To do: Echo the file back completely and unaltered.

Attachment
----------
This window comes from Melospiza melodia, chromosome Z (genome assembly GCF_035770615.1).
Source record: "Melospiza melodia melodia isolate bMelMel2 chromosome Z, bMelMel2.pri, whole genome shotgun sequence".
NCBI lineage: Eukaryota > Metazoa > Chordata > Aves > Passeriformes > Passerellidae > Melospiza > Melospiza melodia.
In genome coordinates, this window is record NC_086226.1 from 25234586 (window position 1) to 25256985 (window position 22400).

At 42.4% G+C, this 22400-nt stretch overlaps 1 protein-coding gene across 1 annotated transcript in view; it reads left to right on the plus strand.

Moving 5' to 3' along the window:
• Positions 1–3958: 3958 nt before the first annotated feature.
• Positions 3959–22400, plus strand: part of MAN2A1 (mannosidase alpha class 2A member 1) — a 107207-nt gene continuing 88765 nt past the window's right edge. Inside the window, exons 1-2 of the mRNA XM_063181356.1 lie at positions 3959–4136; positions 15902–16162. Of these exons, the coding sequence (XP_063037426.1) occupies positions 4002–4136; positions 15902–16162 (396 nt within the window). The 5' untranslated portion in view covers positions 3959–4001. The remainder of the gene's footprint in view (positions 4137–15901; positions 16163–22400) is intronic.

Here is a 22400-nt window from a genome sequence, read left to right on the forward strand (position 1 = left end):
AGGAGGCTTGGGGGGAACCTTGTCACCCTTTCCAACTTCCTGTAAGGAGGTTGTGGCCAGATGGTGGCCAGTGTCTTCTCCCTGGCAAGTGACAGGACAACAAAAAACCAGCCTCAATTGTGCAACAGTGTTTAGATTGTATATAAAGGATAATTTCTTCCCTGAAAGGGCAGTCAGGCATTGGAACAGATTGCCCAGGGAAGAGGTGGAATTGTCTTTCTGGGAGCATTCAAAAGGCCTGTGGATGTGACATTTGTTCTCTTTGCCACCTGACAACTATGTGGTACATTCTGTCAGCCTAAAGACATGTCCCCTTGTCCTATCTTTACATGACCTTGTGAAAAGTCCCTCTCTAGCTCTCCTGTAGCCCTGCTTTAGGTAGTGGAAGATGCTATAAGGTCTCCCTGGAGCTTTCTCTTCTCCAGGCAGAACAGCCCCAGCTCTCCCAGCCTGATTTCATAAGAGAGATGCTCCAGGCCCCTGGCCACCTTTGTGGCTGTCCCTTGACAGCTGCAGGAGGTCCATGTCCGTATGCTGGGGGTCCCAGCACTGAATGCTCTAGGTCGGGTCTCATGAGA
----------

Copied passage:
This window comes from Melospiza melodia, chromosome Z (genome assembly GCF_035770615.1).
Source record: "Melospiza melodia melodia isolate bMelMel2 chromosome Z, bMelMel2.pri, whole genome shotgun sequence".
NCBI lineage: Eukaryota > Metazoa > Chordata > Aves > Passeriformes > Passerellidae > Melospiza > Melospiza melodia.
In genome coordinates, this window is record NC_086226.1 from 25234586 (window position 1) to 25256985 (window position 22400).

At 42.4% G+C, this 22400-nt stretch overlaps 1 protein-coding gene across 1 annotated transcript in view; it reads left to right on the plus strand.

Moving 5' to 3' along the window:
• Positions 1–3958: 3958 nt before the first annotated feature.
• Positions 3959–22400, plus strand: part of MAN2A1 (mannosidase alpha class 2A member 1) — a 107207-nt gene continuing 88765 nt past the window's right edge. Inside the window, exons 1-2 of the mRNA XM_063181356.1 lie at positions 3959–4136; positions 15902–16162. Of these exons, the coding sequence (XP_063037426.1) occupies positions 4002–4136; positions 15902–16162 (396 nt within the window). The 5' untranslated portion in view covers positions 3959–4001. The remainder of the gene's footprint in view (positions 4137–15901; positions 16163–22400) is intronic.

Here is a 22400-nt window from a genome sequence, read left to right on the forward strand (position 1 = left end):
AGGAGGCTTGGGGGGAACCTTGTCACCCTTTCCAACTTCCTGTAAGGAGGTTGTGGCCAGATGGTGGCCAGTGTCTTCTCCCTGGCAAGTGACAGGACAACAAAAAACCAGCCTCAATTGTGCAACAGTGTTTAGATTGTATATAAAGGATAATTTCTTCCCTGAAAGGGCAGTCAGGCATTGGAACAGATTGCCCAGGGAAGAGGTGGAATTGTCTTTCTGGGAGCATTCAAAAGGCCTGTGGATGTGACATTTGTTCTCTTTGCCACCTGACAACTATGTGGTACATTCTGTCAGCCTAAAGACATGTCCCCTTGTCCTATCTTTACATGACCTTGTGAAAAGTCCCTCTCTAGCTCTCCTGTAGCCCTGCTTTAGGTAGTGGAAGATGCTATAAGGTCTCCCTGGAGCTTTCTCTTCTCCAGGCAGAACAGCCCCAGCTCTCCCAGCCTGATTTCATAAGAGAGATGCTCCAGGCCCCTGGCCACCTTTGTGGCTGTCCCTTGACAGCTGCAGGAGGTCCATGTCCGTATGCTGGGGGTCCCAGCACTGAATGCTCTAGGTCGGGTCTCATGAGA